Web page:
Here’s how to get your google review link.
Note that, if you’re signed in to your google account, the button in your knowledge panel will read “Get more reviews”. If you’re not signed in, it’ll read “Write a review”.
Draft your email
It’s really worth spending some time on this to try and create an email that is engaging so it does not get ignored.
Try and make it resonate with your client to motivate them to help you.
Remember to include in your email your google review link and also some guidance about what makes a good review.
The easier you make it for them, the less they’ll have to think themselves.
A very small percentage of people don’t leave reviews because they’re not sure what to write. Help them with some tips about what makes a good review. A 4-star rating with a brief but informative review is more valuable than a 5-star rating with no review comments. Ratings without any review comment are ignored by google when calculating your average review score. You could offer some tips in the email you send requesting the review or send them a link to an article. I created a separate page “How to leave us a google review” for that exact purpose so that I only have to send a link to it in my review request email instead of including all of it in every email.
Make your request
A request by email is the method preferred by most according to the Moz survey. It also has the advantage over a verbal request that it may be less likely to be forgotten. However, if you find yourself face-to-face, don’t hesitate to test that method too.
Do not review your own business and do not ask friends and family. People can often see through that and it erodes trust.
Identify touch points
Consider all the points at which you and your staff come into contact with your customers and other potential reviewers. These are all opportunities to ask for a review.
Think online, offline, face-to-face, email, website, social media. It may make sense to offer a review link at all these touch points.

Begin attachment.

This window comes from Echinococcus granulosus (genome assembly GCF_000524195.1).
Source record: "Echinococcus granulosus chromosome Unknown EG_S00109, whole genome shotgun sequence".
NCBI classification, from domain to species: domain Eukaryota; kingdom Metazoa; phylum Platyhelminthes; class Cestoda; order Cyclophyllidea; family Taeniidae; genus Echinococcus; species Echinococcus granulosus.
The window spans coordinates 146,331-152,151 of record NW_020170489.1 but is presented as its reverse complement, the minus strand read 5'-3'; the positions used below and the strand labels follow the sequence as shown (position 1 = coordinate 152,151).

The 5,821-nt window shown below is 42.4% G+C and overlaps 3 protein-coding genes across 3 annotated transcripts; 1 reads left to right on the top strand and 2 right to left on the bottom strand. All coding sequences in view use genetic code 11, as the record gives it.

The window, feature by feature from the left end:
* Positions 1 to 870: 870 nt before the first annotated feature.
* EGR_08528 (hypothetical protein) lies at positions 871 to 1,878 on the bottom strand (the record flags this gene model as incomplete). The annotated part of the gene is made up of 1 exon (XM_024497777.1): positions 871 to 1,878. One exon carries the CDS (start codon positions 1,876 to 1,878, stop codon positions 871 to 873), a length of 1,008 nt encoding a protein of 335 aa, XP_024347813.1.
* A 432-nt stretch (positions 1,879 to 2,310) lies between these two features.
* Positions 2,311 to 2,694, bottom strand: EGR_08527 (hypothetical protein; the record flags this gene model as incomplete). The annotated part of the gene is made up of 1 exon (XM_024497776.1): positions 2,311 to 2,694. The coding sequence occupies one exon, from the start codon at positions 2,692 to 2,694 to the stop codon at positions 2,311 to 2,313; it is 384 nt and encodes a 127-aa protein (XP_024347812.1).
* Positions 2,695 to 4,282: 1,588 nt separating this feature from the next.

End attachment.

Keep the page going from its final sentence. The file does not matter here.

Test your approach
When I received a review request from BrightLocal, I left a review for them straightaway. That was partly due to their great products and services. What probably tipped the balance though was the extraordinarily engaging email they sent with carefully crafted wording and an amusing animated gif image of Leonardo Di Caprio.
I decided to replicate this approach and received 6 or 7 reviews from 8 emails, including 1 from a person I had asked before but didn’t reply.
Here’s the wording I used in my email.
You’ve been a great customer for a while now and I wanted to ask you for a small favour. We’re currently trying to grow our online reviews and it would be fantastic if you could leave us a star rating in Google.
If you click on the link below, you will see the “Write a review” button in the information panel about AdJuice and can leave a review, once you’re signed in to your Google account.
If you took just 90 seconds to scribble out 2-3 sentences to help other people evaluate our services – and to help us improve them – we would be enormously grateful!
If you have asked people and some didn’t reply, consider sending them another request using different wording.
Strike while the iron is hot
If somebody praises your service, that’s a great time to ask for a review. They’ve already demonstrated they’re willing to give credit where it’s due.
Don’t pass up that opportunity.
Embed the review mindset throughout your organisation. This may not only remind them to acquire reviews but also remind them of the importance of providing a great service to everyone who comes into contact with your business.
When I went to buy some gym equipment just before the first covid lockdown, the staff had signs stuck on their tills with reminders to ask every customer for a review. Of course, I agreed and did so immediately on my return home.
These staff told me they had been incentivised by their employer to acquire reviews.